“I must go to see the Abbess. She will permit me, I simply know it.” She turned to Samythiel “I was so hoping to see her again you know, thank you for taking me outside” 

The path back to the Lanh was far more peaceful than the path to finding Clemnilshala Noblehood. The gates were open and welcoming as the sun had moved across the sky bringing with it a fine sheet of cold over the still resisting blue. 

Lavia bid Samythiel stay next to her as she went to approach the office of the Abbess but alas the library doors were opened and free of shiftlings. Samythiel, one to always try something new, looked out the stained glass window, and picked up a floor brush, cast aside. He washed blue paint across the whole of the canvas, smiling at how much faster this was than using his hands to spread pigment into the wood-bound fabric. He whistled a song, something he knew from the high lands and plains. Every time he blinked he saw the patterns and markings on that mountain scout’s skin. He picked up some parchment and attempted to match those markings, pulling charcoal dust over the pages. Concave curves and harsh points that wove around her knees and legs. 

To him, they almost looked like the tattoos his older sister and her husband had. Wreaths of laurel around her arms, they were griffon breeders and tenders now. Something, in Samythiel, made him think that the tattoos on the eynnil’s body were less like leaves of myrtle and more like weaving strands of wire. ‘Poison in your ears’ she’d said. She laughed like a cackling witch sings music, especially at the festivals on the way to the city.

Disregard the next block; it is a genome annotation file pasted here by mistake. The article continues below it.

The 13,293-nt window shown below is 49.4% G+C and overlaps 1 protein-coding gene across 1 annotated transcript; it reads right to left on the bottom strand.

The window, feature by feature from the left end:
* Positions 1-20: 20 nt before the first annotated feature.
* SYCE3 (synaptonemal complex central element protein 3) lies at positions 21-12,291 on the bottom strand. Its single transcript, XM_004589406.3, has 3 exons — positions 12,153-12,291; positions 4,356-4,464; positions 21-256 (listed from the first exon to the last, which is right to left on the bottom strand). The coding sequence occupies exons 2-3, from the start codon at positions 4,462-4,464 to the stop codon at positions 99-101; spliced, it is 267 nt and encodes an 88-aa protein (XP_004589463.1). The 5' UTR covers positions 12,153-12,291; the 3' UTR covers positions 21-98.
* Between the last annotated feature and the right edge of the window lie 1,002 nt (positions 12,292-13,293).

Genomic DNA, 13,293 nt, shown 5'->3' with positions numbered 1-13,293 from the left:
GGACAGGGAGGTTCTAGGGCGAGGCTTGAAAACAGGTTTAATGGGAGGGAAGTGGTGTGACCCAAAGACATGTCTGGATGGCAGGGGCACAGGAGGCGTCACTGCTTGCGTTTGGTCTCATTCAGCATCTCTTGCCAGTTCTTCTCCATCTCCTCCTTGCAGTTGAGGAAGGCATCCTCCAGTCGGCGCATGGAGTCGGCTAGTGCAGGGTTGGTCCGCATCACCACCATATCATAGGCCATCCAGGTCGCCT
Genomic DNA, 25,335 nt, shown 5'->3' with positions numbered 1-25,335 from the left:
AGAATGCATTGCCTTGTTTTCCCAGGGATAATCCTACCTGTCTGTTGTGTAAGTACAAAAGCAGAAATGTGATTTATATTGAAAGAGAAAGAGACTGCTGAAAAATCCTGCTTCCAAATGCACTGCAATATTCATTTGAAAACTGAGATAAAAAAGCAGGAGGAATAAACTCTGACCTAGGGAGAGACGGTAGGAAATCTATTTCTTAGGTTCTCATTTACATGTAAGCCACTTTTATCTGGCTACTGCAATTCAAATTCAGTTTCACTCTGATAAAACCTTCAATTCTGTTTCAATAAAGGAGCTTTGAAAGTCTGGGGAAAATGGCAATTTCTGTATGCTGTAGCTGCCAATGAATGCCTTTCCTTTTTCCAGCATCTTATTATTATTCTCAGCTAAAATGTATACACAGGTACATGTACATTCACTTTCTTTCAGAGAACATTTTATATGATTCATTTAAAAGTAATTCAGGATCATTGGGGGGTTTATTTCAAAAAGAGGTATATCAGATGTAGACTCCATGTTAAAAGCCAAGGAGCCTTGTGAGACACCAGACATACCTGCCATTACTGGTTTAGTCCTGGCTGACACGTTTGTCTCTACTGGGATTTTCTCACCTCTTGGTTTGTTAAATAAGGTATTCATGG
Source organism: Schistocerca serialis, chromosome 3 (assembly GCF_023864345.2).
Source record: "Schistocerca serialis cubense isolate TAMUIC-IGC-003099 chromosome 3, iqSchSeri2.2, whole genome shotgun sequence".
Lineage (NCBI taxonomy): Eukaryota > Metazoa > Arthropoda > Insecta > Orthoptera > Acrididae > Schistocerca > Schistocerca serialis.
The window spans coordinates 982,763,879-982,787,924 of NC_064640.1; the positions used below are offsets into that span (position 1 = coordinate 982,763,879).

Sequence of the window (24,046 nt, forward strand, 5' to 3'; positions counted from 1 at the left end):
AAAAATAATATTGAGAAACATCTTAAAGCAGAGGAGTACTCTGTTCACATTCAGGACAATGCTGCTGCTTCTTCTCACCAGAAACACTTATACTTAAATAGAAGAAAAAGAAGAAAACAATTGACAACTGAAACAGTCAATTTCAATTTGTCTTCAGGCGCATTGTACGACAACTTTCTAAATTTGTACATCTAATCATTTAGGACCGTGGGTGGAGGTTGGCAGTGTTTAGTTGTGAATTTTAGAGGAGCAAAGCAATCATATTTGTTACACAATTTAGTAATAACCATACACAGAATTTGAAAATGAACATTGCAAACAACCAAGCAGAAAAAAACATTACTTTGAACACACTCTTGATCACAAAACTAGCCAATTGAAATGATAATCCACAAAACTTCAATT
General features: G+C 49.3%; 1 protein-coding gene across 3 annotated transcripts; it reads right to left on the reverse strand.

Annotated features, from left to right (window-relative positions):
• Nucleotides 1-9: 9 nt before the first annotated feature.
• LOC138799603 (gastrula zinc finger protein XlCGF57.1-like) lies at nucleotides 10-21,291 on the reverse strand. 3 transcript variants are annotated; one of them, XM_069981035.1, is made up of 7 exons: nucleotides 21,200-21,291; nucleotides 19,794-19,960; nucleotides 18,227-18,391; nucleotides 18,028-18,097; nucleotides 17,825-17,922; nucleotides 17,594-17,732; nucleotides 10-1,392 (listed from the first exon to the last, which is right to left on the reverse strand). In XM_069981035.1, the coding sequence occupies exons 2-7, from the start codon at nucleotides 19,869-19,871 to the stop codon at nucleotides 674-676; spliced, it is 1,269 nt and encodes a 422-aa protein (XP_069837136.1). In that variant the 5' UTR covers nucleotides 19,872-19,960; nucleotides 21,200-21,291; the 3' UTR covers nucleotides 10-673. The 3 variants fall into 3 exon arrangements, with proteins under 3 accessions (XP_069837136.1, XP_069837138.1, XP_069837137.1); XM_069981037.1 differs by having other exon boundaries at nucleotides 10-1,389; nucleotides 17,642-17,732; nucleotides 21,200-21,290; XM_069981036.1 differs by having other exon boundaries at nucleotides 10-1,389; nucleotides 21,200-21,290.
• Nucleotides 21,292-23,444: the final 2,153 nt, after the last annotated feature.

The sun crossed the sky and oil was brought for the lamp in which Samythiel continued to sketch by. He leaned his back against the canvas trying to remember the patterns of markings. Circles. Twisting weaving unknowable shapes. He was stopped by a pair of two gold-coin eyes in the dim light. They sparkled. They glowed. They were carried by the high head of the Abbess Superior, Y’luunara. She held in her hands a teacup of an impossible-to-disturb liquid. She peered down her face as the dwarf looked up his brow at her. He nodded a greeting and she lowered her head in return. 

“Burning the midnight oil are we?” she said, pulling on her robes so that she can sink to the floor, crouching before him. Her golden eyes searched for something. “I want to thank you for taking my protégé into the city. She had so much to tell me, she said that you helped scrub the floors and you both even made a new friend together.”

“Aye lass. Ah actually I knoow tha one, she was kind enough tae lead me tae the city.” He nodded, the golden flecks on the Abbess cheeks and chin, formed a pattern that looked curiously similar to the ones he was doodling and the ones on Clemnilshala’s shoulders. Not exact. But close. 

“I see.” She looked down at his sketches upon the parchments. “It’d be best to not allow some people around this temple to see these images.” She gives a sly wink “Those images….are not the most polite thing to bring into my temple walls, Sam.” 

She picked up a piece of charcoal all her own, the dust off the burned willow branch avoided her fingers and fell instead to the floor as she instead traced the stick into other patterns. Correcting his work. Her eyes twitching back and forth as her attention faded from the room and into memory. Samythiel watched only.